We all want to work for interesting, exciting and meaningful companies. For many of us, the decision on where we work is equally as important as the house we live in or the people we surround ourselves with.
We spend an increasingly large portion of our lives at work so finding the right employer is a process that we take very seriously. Candidates are faced with more information than ever about what defines a company and what sets it apart from the competition. Glassdoor reviews, LinkedIn articles and even CEO Q&A sessions on YouTube are a few of the ways candidates can assess the calibre of a potential future employer. Candidates will often look to “employers of choice” as their first port of call. Does this mean they are successful, cash rich and well-established business?
Maybe, but there’s much more to it than that. The term “employer of choice” might have become another business buzz-word, but it represents a shift in power where candidates are now in the driving seat with where they work. The “choice” part being most important, as candidates decide for themselves whether they work for you or not. Get your employee value proposition wrong and you’ll lose candidates to your competitors. For you to be able to attract and retain talent it’s important that you establish yourselves as a go-to destination for the skilled workers that drive your business. Wondering how to become an “employer of choice”? Follow these four critical steps and you’ll not be far off:
Forge your own culture, don’t replicate
Creating and sustaining an authentic company culture could be one of the biggest factors on whether you become an employer of choice or not. Your culture is made up of your values, vision, beliefs, and habits. Look at where the business came from, where and why it started and what you do best, as this will help you to understand both culture and purpose.
Culture eats strategy for breakfast.
Peter Drucker, legendary Management Consultant
A successful company culture elsewhere isn’t a one-size-fits-all blueprint that you can just replicate. For a culture and way of doing things to be embedded and sustain it has to be legitimate and authentic. No one wants to work for a company that’s trying to be someone else, it’s just awkward. Think about ways to regularly let everybody know who you are, why you exist and what you stand for. Once you’ve created a positive, inclusive and drive
Inspire from the top down
It’s great to have an inspirational executive team and board of directors, but how much face time do they get with the actual workforce? Quite often it’s very little. One of the most inspirational CEOs I’ve ever worked for only used to visit the main office a few times a year at best. Usually, it’s department heads, line managers and team leaders that hold the keys to company culture. These people direct the daily roles for most of your workforce and it’s from them that employees will often build up a picture of what it’s like to work there. Having developed and defined your company culture, it’s important that your leaders help to instil these core values and norms on a daily basis and have the creative freedom to do so. Give your leaders freedom to be accountable and proactive and this will help to transform the employee experience altogether. People want to work for great managers, so get this right and it will become even easier to hire skilled talent.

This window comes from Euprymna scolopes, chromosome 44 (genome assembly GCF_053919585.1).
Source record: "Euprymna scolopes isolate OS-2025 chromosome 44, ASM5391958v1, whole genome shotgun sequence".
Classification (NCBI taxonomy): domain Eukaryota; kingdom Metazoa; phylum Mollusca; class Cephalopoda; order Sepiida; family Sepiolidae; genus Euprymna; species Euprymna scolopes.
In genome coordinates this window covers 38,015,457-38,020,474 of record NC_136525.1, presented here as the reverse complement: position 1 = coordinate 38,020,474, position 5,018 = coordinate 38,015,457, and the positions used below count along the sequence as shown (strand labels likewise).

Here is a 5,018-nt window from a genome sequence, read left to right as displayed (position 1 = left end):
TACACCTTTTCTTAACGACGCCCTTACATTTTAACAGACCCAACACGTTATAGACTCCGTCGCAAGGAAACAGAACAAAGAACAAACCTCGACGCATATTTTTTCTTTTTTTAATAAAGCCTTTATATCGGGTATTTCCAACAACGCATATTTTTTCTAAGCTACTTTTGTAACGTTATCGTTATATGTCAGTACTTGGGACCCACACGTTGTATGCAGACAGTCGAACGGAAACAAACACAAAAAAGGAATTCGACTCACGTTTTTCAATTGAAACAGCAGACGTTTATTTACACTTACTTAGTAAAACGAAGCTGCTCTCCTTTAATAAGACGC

Instigate open and honest feedback, both ways
No one likes being left in the dark, so it’s essential that you think of effective ways to knowledge share, update and inform your workforce. Companies that have communication down to a T set the standard for the rest of us. Employees want to feel in the loop with key business decisions and changes, and likewise want to easily be able to share their ideas, feedback and concerns on an ongoing basis. Don’t rely on an annual employee survey as your method for gathering feedback, it simply doesn’t cut it anymore. Modern, ambitious and forward-thinking companies are adopting much more sophisticated ways of gathering feedback and actioning positive change. Developing an ongoing measure of engagement and feedback is going to help your business to be more agile and proactive (which won’t go unnoticed). Employees want to be able to share their feedback when it’s most important to them so having an easy outlet to do this will significantly improve the employee experience.Gather feedback. Take action. Improve. Repeat.
Get the basics right
It can be easy to overlook the small things when thinking about the big picture. The environment, office space, facilities and benefits can have a huge impact on you becoming an employer of choice or not. A bright, clean and colourful office space with modern facilities will show candidates that you invest in your company and take pride in your appearance. You don’t necessarily need to go as far a treehouse in the main atrium or slides between floors, but a tidy space with lots of natural light can make a big difference to working conditions.Your benefits package is also a signpost to the value you place on your employees and if you “give back”. Develop a flexible benefits package that is relevant to people’s lives, not just free stuff and a beer fridge. If you’re wondering how to become an “employer of choice” remember that it means developing an environment and way of doings things that attracts, inspires and motivates your employees. It’s not rocket science. Define your culture. Rely on your leaders to instil it. Listen to your employees and make changes. Nail the basics and make your company somewhere people want to be.
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